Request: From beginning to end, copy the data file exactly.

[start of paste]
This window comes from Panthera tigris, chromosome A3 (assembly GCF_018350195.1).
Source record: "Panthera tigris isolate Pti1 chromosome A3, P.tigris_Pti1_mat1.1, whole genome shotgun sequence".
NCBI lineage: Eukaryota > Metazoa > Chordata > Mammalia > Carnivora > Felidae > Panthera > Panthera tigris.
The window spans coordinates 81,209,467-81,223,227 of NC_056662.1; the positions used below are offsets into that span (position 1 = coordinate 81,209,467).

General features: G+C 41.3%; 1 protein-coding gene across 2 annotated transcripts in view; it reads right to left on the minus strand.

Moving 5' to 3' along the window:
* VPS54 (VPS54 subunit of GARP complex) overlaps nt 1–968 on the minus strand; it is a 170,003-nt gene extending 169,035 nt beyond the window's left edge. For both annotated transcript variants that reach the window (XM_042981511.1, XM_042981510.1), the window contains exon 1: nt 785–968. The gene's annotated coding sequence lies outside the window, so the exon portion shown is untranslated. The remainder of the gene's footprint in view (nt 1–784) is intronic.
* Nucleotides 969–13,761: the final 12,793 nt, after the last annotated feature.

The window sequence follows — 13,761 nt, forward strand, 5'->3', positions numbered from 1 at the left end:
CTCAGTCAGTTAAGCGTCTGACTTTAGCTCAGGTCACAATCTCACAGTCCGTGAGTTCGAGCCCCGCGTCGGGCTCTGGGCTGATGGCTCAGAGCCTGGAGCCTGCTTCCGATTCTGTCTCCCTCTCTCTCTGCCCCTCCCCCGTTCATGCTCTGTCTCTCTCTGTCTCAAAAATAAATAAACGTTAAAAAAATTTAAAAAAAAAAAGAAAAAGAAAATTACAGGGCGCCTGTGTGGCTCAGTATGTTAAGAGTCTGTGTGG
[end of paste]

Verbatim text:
This window comes from Panthera tigris, chromosome A3 (assembly GCF_018350195.1).
Source record: "Panthera tigris isolate Pti1 chromosome A3, P.tigris_Pti1_mat1.1, whole genome shotgun sequence".
NCBI lineage: Eukaryota > Metazoa > Chordata > Mammalia > Carnivora > Felidae > Panthera > Panthera tigris.
The window spans coordinates 81,209,467-81,223,227 of NC_056662.1; the positions used below are offsets into that span (position 1 = coordinate 81,209,467).

General features: G+C 41.3%; 1 protein-coding gene across 2 annotated transcripts in view; it reads right to left on the minus strand.

Moving 5' to 3' along the window:
* VPS54 (VPS54 subunit of GARP complex) overlaps nt 1–968 on the minus strand; it is a 170,003-nt gene extending 169,035 nt beyond the window's left edge. For both annotated transcript variants that reach the window (XM_042981511.1, XM_042981510.1), the window contains exon 1: nt 785–968. The gene's annotated coding sequence lies outside the window, so the exon portion shown is untranslated. The remainder of the gene's footprint in view (nt 1–784) is intronic.
* Nucleotides 969–13,761: the final 12,793 nt, after the last annotated feature.

The window sequence follows — 13,761 nt, forward strand, 5'->3', positions numbered from 1 at the left end:
CTCAGTCAGTTAAGCGTCTGACTTTAGCTCAGGTCACAATCTCACAGTCCGTGAGTTCGAGCCCCGCGTCGGGCTCTGGGCTGATGGCTCAGAGCCTGGAGCCTGCTTCCGATTCTGTCTCCCTCTCTCTCTGCCCCTCCCCCGTTCATGCTCTGTCTCTCTCTGTCTCAAAAATAAATAAACGTTAAAAAAATTTAAAAAAAAAAAGAAAAAGAAAATTACAGGGCGCCTGTGTGGCTCAGTATGTTAAGAGTCTGTGTGG